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subordinate

Translation of subordinate in Spanish:

adjective/adjetivo

/səˈbɔːrdnət; səˈbɔːdɪnət/
  • 1 (inferior, secondary) [rank/position/officer] subordinado subordinate to sth/sb subordinado a algo/algn
    Example sentences
    • Though corruption has been rampant among the subordinate ranks, senior officers, by and large, were not tainted by corruption.
    • It is noteworthy that all the members of the court-martial, appointed by the convening officer, were subordinate in rank to him.
    • Thus women are now in the workforce but in positions where they are subordinate to men and under their control.
    Example sentences
    • From this perspective, the function of good and/or evil in the morality play is important but subordinate to the role of protagonist/hero.
    • Historically, the tradition has viewed the first and second foci as subordinate to the third.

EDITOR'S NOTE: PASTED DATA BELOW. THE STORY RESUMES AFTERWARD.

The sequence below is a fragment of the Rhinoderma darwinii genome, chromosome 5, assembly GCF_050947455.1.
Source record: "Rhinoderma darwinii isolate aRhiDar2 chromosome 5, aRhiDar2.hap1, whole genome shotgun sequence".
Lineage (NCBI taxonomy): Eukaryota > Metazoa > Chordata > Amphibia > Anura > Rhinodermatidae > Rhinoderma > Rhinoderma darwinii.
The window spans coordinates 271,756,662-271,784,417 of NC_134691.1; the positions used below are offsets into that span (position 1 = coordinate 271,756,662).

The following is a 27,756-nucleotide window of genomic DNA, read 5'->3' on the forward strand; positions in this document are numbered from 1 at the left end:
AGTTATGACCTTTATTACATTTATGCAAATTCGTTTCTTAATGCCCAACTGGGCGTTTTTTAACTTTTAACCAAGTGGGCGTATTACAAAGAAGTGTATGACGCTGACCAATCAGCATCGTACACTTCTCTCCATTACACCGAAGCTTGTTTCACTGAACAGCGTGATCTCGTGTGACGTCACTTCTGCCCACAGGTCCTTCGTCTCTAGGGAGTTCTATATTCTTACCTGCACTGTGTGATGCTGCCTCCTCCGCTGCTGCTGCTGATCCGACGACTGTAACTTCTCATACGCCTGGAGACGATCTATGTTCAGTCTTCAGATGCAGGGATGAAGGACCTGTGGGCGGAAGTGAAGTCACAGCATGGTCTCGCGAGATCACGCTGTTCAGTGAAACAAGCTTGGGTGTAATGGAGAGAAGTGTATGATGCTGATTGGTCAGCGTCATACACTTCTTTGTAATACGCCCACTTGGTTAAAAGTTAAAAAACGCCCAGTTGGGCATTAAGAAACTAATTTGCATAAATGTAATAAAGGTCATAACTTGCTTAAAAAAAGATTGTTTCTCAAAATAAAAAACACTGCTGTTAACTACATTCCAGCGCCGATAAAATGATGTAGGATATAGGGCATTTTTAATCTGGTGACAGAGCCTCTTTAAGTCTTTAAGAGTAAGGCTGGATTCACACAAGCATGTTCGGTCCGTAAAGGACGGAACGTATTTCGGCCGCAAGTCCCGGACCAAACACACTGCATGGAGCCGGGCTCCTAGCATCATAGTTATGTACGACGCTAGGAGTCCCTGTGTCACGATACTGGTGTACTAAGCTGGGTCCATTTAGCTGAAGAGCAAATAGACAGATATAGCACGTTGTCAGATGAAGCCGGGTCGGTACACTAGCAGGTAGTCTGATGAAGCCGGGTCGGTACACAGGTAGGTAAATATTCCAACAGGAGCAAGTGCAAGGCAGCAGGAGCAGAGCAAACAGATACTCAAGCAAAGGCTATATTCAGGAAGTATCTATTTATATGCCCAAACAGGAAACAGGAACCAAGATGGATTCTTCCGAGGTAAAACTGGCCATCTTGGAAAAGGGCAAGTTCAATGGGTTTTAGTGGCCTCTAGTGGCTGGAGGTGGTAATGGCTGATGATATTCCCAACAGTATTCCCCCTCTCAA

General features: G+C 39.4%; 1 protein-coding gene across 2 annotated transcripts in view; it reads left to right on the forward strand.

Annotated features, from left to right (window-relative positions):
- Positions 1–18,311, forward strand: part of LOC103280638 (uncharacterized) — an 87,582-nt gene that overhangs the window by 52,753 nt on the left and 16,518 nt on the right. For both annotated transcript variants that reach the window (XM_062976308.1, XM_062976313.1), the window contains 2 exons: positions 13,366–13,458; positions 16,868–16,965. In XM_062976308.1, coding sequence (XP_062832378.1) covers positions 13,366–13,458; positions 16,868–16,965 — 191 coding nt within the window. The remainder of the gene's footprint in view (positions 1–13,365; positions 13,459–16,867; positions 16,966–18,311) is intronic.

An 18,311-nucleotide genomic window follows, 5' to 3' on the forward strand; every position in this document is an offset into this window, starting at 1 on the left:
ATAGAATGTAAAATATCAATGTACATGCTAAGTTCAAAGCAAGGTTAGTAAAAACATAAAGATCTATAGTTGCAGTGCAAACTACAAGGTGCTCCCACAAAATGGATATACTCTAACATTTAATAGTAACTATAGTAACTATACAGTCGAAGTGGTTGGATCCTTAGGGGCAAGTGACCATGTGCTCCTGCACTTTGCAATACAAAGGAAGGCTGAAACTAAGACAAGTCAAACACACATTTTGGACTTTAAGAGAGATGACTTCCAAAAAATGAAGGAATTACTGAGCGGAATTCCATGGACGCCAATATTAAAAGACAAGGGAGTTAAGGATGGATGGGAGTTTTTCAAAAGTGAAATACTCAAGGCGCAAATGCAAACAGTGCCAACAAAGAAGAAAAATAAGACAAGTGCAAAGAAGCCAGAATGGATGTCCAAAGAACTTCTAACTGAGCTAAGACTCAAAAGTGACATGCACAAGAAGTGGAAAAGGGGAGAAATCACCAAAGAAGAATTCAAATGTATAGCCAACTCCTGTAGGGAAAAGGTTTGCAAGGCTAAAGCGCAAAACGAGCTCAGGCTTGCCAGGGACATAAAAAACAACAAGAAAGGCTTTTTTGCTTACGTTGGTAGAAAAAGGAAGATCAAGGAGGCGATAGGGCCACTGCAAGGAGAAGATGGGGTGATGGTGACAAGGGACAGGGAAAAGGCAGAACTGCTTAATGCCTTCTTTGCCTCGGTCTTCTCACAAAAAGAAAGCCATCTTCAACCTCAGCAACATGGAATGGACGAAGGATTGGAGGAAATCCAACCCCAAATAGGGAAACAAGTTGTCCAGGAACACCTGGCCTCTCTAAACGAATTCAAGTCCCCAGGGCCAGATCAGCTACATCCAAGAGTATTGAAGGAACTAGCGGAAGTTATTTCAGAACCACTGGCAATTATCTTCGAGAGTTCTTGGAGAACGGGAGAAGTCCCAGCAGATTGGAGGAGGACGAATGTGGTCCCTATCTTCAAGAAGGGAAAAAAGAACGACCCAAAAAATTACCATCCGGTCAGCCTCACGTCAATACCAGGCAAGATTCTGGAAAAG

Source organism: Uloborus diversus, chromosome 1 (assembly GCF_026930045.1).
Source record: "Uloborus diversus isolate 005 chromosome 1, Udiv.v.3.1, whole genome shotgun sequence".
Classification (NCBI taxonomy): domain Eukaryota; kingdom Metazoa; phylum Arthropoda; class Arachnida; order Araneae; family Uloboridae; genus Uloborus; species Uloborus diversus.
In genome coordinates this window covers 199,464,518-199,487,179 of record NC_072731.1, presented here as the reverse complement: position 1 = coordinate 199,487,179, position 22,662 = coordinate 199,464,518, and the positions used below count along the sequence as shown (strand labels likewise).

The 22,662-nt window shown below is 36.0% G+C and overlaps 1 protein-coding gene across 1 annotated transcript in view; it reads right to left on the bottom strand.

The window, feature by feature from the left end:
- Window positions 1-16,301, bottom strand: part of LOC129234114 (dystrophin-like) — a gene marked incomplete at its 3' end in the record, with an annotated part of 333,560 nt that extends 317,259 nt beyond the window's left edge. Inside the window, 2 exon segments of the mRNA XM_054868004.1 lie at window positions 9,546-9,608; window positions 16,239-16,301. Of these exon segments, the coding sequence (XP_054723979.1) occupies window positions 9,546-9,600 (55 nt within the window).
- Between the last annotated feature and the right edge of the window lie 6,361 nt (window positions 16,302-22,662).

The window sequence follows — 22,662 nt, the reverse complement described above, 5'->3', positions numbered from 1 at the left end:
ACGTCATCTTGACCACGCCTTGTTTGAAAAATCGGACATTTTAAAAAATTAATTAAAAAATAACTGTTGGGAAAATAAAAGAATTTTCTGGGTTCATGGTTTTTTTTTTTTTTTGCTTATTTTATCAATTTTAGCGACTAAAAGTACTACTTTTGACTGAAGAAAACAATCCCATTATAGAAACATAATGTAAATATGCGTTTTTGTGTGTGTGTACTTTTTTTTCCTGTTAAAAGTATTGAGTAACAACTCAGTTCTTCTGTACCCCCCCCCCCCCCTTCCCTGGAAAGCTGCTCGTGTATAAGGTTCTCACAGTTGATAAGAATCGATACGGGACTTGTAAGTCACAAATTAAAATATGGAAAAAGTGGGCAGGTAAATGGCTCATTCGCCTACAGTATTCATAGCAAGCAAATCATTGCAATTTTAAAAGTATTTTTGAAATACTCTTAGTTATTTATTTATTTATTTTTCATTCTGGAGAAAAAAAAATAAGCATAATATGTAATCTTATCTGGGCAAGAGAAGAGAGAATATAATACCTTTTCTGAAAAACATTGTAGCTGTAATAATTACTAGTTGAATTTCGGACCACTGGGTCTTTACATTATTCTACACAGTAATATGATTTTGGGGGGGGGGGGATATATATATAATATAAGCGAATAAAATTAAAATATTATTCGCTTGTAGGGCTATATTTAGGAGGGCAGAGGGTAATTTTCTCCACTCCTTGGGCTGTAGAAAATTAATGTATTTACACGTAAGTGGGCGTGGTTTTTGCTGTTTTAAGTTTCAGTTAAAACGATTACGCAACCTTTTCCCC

• If, on the other hand, he is an act- or rule-utilitarian, he would seem to give character a role that is subordinate to reason.

noun/nombre

/səˈbɔːrdnət; səˈbɔːdɪnət/
  • subordinado, (masculine, feminine), subalterno, (masculine, feminine)

transitive verb/verbo transitivo

/səˈbɔːrdneɪt; səˈbɔːdɪneɪt/
  • to subordinate sth to sth/sb subordinar algo a algo/algn

Definition of subordinate in:

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Cultural fact of the day

Spain's literary renaissance, known as the Golden Age (Siglo de Oro/i>), roughly covers the sixteenth and seventeenth centuries. It includes the Italian-influenced poetry of figures such as Garcilaso de la Vega; the religious verse of Fray Luis de León, Santa Teresa de Ávila and San Juan de la Cruz; picaresque novels such as the anonymous Lazarillo de Tormes and Quevedo's Buscón; Miguel de Cervantes' immortal Don Quijote; the theater of Lope de Vega, and the ornate poetry of Luis de Góngora.